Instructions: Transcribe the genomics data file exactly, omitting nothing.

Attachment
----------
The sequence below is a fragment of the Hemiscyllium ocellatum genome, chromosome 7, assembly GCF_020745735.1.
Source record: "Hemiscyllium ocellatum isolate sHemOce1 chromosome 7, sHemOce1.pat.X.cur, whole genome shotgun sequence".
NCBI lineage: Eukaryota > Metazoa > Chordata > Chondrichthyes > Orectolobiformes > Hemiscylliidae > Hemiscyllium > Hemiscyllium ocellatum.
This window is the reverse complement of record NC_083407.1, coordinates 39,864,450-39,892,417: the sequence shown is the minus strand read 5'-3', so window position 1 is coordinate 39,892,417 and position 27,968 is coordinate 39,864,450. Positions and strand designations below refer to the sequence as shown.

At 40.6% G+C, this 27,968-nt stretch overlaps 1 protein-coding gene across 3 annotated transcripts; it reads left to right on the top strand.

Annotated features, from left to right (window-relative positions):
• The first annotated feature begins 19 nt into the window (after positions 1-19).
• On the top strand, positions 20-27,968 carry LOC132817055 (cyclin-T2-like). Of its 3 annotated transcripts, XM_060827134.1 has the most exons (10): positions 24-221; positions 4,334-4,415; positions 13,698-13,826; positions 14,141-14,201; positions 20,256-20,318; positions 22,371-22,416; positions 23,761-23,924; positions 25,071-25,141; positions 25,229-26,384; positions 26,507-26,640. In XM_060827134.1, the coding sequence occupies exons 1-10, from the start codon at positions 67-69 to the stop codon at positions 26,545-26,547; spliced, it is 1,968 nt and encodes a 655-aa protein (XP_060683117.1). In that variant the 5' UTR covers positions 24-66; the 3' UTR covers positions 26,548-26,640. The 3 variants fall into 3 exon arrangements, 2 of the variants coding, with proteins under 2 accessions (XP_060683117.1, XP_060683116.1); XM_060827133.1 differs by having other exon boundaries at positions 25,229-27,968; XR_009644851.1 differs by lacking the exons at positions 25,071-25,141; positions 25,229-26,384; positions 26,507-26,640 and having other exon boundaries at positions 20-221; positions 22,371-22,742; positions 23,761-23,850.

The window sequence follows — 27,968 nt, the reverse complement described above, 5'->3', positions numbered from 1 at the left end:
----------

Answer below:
The sequence below is a fragment of the Hemiscyllium ocellatum genome, chromosome 7, assembly GCF_020745735.1.
Source record: "Hemiscyllium ocellatum isolate sHemOce1 chromosome 7, sHemOce1.pat.X.cur, whole genome shotgun sequence".
NCBI lineage: Eukaryota > Metazoa > Chordata > Chondrichthyes > Orectolobiformes > Hemiscylliidae > Hemiscyllium > Hemiscyllium ocellatum.
This window is the reverse complement of record NC_083407.1, coordinates 39,864,450-39,892,417: the sequence shown is the minus strand read 5'-3', so window position 1 is coordinate 39,892,417 and position 27,968 is coordinate 39,864,450. Positions and strand designations below refer to the sequence as shown.

At 40.6% G+C, this 27,968-nt stretch overlaps 1 protein-coding gene across 3 annotated transcripts; it reads left to right on the top strand.

Annotated features, from left to right (window-relative positions):
• The first annotated feature begins 19 nt into the window (after positions 1-19).
• On the top strand, positions 20-27,968 carry LOC132817055 (cyclin-T2-like). Of its 3 annotated transcripts, XM_060827134.1 has the most exons (10): positions 24-221; positions 4,334-4,415; positions 13,698-13,826; positions 14,141-14,201; positions 20,256-20,318; positions 22,371-22,416; positions 23,761-23,924; positions 25,071-25,141; positions 25,229-26,384; positions 26,507-26,640. In XM_060827134.1, the coding sequence occupies exons 1-10, from the start codon at positions 67-69 to the stop codon at positions 26,545-26,547; spliced, it is 1,968 nt and encodes a 655-aa protein (XP_060683117.1). In that variant the 5' UTR covers positions 24-66; the 3' UTR covers positions 26,548-26,640. The 3 variants fall into 3 exon arrangements, 2 of the variants coding, with proteins under 2 accessions (XP_060683117.1, XP_060683116.1); XM_060827133.1 differs by having other exon boundaries at positions 25,229-27,968; XR_009644851.1 differs by lacking the exons at positions 25,071-25,141; positions 25,229-26,384; positions 26,507-26,640 and having other exon boundaries at positions 20-221; positions 22,371-22,742; positions 23,761-23,850.

The window sequence follows — 27,968 nt, the reverse complement described above, 5'->3', positions numbered from 1 at the left end: